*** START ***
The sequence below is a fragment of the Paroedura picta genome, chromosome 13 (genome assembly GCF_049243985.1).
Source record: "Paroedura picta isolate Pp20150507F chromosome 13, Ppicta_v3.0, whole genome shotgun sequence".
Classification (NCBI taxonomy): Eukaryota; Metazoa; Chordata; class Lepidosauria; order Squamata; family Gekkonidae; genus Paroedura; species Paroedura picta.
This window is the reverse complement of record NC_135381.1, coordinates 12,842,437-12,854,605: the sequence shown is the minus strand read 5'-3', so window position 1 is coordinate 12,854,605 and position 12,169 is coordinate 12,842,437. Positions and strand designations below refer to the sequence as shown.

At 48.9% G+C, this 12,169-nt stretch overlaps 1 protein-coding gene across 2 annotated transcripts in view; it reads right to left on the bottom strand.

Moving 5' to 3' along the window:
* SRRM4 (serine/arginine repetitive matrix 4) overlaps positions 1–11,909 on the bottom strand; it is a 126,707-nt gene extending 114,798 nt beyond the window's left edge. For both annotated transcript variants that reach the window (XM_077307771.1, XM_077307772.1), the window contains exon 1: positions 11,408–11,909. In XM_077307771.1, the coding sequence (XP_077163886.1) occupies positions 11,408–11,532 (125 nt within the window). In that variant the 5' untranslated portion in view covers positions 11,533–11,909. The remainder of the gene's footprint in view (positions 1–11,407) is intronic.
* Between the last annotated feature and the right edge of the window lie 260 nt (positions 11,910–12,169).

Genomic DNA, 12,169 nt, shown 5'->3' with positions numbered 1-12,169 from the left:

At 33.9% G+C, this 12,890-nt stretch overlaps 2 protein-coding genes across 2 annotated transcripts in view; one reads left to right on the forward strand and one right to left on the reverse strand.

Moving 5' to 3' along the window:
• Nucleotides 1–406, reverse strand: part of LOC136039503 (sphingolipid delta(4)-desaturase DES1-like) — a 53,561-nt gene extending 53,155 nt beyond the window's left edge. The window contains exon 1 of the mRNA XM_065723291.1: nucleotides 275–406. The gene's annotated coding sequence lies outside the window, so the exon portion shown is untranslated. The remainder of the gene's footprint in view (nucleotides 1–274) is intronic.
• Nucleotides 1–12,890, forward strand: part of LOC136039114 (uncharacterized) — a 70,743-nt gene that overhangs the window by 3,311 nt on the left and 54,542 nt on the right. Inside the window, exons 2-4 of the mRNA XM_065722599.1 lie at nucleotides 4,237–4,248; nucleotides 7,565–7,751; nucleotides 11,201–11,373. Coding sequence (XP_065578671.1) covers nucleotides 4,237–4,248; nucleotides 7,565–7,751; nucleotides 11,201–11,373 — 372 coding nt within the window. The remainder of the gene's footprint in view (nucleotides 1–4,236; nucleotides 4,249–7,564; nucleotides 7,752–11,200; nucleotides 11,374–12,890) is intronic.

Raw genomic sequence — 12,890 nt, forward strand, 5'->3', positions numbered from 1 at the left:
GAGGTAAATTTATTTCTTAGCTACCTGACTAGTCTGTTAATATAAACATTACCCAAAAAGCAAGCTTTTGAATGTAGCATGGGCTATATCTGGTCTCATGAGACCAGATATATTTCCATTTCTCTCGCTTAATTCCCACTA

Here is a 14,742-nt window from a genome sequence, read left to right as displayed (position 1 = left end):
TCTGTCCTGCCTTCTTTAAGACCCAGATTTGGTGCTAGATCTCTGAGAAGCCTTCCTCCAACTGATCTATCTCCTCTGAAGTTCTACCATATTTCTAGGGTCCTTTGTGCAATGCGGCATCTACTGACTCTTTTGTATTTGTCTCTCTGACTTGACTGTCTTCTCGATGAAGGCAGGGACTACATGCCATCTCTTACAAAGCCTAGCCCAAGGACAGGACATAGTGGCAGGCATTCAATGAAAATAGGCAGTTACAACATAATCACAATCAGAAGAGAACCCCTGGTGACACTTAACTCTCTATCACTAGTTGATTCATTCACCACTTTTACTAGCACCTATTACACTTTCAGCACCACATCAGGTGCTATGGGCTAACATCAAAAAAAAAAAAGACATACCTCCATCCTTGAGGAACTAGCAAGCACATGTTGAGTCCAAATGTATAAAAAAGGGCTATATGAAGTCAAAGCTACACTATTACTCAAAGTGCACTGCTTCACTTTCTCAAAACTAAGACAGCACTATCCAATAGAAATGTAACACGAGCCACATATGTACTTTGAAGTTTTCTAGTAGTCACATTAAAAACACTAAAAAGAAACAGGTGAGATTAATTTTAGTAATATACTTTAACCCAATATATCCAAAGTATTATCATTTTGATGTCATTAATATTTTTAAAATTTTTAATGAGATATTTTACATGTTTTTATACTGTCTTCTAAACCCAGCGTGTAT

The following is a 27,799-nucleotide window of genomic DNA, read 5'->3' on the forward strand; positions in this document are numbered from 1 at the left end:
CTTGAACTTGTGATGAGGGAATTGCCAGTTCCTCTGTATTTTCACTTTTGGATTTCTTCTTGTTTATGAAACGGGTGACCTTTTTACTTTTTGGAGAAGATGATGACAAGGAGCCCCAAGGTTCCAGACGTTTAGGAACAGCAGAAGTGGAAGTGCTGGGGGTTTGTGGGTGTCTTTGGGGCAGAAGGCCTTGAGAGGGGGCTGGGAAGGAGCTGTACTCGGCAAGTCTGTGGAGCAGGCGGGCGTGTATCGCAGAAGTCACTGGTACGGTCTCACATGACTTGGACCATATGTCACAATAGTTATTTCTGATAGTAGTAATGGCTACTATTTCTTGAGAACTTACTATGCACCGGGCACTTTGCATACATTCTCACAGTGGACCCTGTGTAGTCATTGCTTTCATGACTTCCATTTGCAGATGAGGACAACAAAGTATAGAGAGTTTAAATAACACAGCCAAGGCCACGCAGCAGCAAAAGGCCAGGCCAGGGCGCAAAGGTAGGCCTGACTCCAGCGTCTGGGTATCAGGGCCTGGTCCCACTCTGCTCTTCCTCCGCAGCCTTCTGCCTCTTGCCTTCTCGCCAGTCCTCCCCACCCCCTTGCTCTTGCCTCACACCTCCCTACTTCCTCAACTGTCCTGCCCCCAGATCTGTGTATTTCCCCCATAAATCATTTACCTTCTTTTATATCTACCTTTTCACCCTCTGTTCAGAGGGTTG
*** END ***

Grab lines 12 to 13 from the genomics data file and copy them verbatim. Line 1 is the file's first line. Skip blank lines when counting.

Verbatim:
• Nucleotides 1–406, reverse strand: part of LOC136039503 (sphingolipid delta(4)-desaturase DES1-like) — a 53,561-nt gene extending 53,155 nt beyond the window's left edge. The window contains exon 1 of the mRNA XM_065723291.1: nucleotides 275–406. The gene's annotated coding sequence lies outside the window, so the exon portion shown is untranslated. The remainder of the gene's footprint in view (nucleotides 1–274) is intronic.
• Nucleotides 1–12,890, forward strand: part of LOC136039114 (uncharacterized) — a 70,743-nt gene that overhangs the window by 3,311 nt on the left and 54,542 nt on the right. Inside the window, exons 2-4 of the mRNA XM_065722599.1 lie at nucleotides 4,237–4,248; nucleotides 7,565–7,751; nucleotides 11,201–11,373. Coding sequence (XP_065578671.1) covers nucleotides 4,237–4,248; nucleotides 7,565–7,751; nucleotides 11,201–11,373 — 372 coding nt within the window. The remainder of the gene's footprint in view (nucleotides 1–4,236; nucleotides 4,249–7,564; nucleotides 7,752–11,200; nucleotides 11,374–12,890) is intronic.